Waste, rubbish, refuse, litter, garbage, trash! It’s not pretty or sexy, and we have trouble dealing with the shear amount of garbage generated yearly. Forbes estimates that the US produces 246 million tonnes of trash yearly and globally, production is estimated to be 1 billion tonnes generated annually. Anecdotal evidence for the Faroe Islands places annual production of 80,000 cubic metres.
The clamour to address the effect trash has on the environment, has become louder, more insistent and has spurred the creation of zero-waste practitioners such as Bea Johnson and Lauren Singer ( to name but two), a song about limiting waste, as well as news reports and documentaries visually illustrating the devastating effects of pollution, which has jettisoned the issue into the limelight with surprising results.
When I was tasked with formulating a project in connection with Lindberg’s House, the idea that kept spinning around in my mind was the utility of the accoutrements that make up our contemporary lifestyle(s) and the impact these things have on the environment. Specifically, I wanted to explore this issue in regard to household rubbish generation. The objects that enter and leave our homes are not the things we necessary thought to acquire (e.g. meat encased in plastic or the mailings that we get in our post boxes) and difficult dispose of, but are nonetheless are whether by incineration, landfill or recycling (see image 1). Taking Lindberg’s House as an inspiration, I decided to base this project on ‘household’ waste management and the steps individuals can take to make sustainable life choices.
The genesis of this project, was the 2017 image of the sea horse (Image 2). It was this image, of matter out of place, which led me to question where my unwanted items go, when I throw them away! Whilst I was an avid recycler in the UK (due in part because it’s a requirement of most local councils and definitely those that I have been a resident of). My recycling prowess had been somewhat lacking in the Faroes, although when and where possible, I have tried to limit its effects by the use of conspicuous consumption and by assessing the make-up, country of origin and packaging of products before purchasing them. When I’m in the Faroe Islands and where finances allow, I’ll buy Faroese products and opt for glass or paper over plastic jars or bagged produce (where possible). I thought this was enough, but Justin Hoffman’s image, made me question that position.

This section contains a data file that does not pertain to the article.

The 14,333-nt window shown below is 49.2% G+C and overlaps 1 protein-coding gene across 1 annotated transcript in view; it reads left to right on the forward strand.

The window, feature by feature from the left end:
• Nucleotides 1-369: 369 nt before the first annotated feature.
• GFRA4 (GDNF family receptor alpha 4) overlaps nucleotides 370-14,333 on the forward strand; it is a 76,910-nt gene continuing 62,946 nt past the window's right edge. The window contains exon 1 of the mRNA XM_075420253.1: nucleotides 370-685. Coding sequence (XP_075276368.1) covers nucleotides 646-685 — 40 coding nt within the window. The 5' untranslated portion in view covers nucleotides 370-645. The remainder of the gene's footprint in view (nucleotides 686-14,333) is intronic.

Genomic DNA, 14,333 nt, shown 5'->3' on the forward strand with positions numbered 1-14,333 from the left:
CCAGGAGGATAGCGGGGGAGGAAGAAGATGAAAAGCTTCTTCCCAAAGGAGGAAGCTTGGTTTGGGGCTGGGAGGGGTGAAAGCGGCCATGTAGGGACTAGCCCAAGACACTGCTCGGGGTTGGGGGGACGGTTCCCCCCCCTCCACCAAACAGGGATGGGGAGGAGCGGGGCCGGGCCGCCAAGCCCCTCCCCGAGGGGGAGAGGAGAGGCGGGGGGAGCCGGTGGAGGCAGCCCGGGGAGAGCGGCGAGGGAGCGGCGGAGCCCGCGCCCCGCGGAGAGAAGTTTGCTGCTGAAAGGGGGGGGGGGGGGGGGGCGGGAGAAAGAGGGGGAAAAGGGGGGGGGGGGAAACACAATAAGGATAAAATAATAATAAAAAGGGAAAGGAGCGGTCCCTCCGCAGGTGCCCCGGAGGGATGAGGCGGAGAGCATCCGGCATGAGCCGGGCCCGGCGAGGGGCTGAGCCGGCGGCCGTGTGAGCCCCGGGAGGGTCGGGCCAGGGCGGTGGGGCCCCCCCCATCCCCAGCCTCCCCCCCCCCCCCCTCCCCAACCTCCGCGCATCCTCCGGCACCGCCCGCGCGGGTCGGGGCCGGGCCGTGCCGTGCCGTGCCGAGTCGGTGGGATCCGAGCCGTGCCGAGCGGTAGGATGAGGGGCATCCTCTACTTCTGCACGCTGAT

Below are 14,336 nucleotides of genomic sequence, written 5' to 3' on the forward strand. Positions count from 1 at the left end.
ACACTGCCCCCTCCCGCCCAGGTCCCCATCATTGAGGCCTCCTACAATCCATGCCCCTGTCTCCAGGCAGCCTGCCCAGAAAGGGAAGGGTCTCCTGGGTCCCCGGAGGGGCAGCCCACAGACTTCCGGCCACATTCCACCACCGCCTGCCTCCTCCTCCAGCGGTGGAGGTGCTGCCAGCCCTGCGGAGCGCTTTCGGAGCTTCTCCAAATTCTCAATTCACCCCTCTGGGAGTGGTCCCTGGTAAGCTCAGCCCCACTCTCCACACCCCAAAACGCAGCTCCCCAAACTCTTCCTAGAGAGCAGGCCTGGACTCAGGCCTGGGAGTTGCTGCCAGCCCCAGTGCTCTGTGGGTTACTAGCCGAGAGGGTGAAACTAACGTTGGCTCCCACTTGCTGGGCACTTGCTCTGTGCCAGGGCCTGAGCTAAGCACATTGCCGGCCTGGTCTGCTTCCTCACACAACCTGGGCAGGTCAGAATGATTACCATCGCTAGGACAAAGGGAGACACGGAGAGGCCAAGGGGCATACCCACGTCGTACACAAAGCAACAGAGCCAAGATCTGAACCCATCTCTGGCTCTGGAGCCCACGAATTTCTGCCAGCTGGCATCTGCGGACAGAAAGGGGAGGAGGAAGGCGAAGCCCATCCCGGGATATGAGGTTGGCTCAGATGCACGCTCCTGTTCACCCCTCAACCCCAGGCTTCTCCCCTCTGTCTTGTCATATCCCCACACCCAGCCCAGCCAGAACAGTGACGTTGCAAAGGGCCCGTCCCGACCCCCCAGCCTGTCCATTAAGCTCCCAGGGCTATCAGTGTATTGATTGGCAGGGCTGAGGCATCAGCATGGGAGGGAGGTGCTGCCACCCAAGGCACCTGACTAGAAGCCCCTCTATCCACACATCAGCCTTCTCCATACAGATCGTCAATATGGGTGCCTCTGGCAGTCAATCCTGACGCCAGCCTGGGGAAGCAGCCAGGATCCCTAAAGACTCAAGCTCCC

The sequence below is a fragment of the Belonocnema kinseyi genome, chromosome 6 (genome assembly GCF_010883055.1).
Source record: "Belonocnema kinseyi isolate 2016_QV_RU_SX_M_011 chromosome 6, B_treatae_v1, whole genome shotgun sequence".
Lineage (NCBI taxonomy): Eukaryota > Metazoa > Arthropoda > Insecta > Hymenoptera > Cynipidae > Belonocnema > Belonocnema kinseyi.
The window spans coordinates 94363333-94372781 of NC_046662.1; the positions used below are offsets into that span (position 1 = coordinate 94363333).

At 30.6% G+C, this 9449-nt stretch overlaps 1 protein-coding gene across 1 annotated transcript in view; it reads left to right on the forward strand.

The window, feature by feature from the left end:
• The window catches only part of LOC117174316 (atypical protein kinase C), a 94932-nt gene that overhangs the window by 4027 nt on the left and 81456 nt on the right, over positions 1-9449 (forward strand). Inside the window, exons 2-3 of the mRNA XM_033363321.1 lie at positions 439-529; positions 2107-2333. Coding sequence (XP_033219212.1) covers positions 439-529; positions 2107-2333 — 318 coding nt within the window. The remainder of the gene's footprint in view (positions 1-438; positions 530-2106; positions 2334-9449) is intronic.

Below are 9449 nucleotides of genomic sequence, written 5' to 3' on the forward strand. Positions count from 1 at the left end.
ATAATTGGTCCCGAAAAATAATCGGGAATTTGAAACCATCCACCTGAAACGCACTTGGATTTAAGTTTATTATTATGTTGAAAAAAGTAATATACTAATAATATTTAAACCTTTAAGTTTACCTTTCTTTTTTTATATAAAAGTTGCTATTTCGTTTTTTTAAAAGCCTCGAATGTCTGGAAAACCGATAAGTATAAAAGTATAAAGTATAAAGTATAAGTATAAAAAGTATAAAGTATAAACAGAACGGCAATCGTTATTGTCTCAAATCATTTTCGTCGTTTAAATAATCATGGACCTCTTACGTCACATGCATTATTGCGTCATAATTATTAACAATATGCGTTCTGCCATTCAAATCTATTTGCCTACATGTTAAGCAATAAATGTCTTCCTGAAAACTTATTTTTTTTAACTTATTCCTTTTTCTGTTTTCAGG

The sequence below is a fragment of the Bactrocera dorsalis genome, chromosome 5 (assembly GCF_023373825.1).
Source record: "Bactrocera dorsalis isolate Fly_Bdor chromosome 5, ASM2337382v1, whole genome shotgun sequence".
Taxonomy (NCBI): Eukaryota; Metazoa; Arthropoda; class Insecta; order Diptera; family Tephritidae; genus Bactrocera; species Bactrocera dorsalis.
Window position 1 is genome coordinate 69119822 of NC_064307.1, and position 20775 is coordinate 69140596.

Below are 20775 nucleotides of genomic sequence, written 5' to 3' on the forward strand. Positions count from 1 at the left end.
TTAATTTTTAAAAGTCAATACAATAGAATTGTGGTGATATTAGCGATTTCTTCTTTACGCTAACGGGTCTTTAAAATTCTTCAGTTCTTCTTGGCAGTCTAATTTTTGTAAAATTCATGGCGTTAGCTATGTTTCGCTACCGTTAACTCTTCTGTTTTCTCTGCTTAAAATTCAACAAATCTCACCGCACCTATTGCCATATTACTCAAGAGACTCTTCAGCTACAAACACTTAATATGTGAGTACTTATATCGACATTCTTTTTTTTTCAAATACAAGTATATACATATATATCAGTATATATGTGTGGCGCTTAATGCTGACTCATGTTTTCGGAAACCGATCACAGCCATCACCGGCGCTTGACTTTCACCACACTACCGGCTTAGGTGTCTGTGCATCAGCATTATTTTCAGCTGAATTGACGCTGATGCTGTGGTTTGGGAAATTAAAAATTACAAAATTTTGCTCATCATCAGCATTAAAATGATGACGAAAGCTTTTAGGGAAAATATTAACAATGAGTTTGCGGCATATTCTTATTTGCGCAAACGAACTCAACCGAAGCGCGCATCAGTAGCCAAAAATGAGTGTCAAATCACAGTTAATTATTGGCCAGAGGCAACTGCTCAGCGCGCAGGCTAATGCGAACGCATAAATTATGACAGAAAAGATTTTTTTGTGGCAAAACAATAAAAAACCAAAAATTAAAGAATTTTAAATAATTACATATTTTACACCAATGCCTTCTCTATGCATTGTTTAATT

Curb-site refuse collection occurs at 3 levels, general household waste, the recycling of paper and the collect of other waste that would otherwise be harmful to the environment if mixed into with general waste. In Tórshavn, a grey plastic bag denotes the first type of rubbish and is collected once a week. A green bin is has been allocated for recycled paper, which is collection once a month and a clear plastic bag is supplied twice a year (with collections to match) for the collection of hazardous household rubbish. The Municipality of Torshavn. Everything else needs to be taken to the Recycling plants in Tórshavn or Kollafirði. Waste in the Faroe Islands tends to be incinerated.
I chose to concentrate my waste management on the groups of items that can be recycled or returned in the Faroe Islands. As such paper, cardboard and glass as recyclable items and those bottles included in the buyback scheme employed in the Faroes became my central focus in regards the sorting aspect of the project.
My project had two constituent parts, the first consisted of a review of my household rubbish – this proved essential as it allowed me to analyse my shopping habits as illustrated by what was placed into the waste storage units (which consisted of 3 transparent plastic boxes with lids and wheels – please see image 3) and into the bin. The second part required prudence, when selecting products to purchase and/or consume. This was achieved through simple questions like, do I need it? For how long? Is this something I already own or can do without?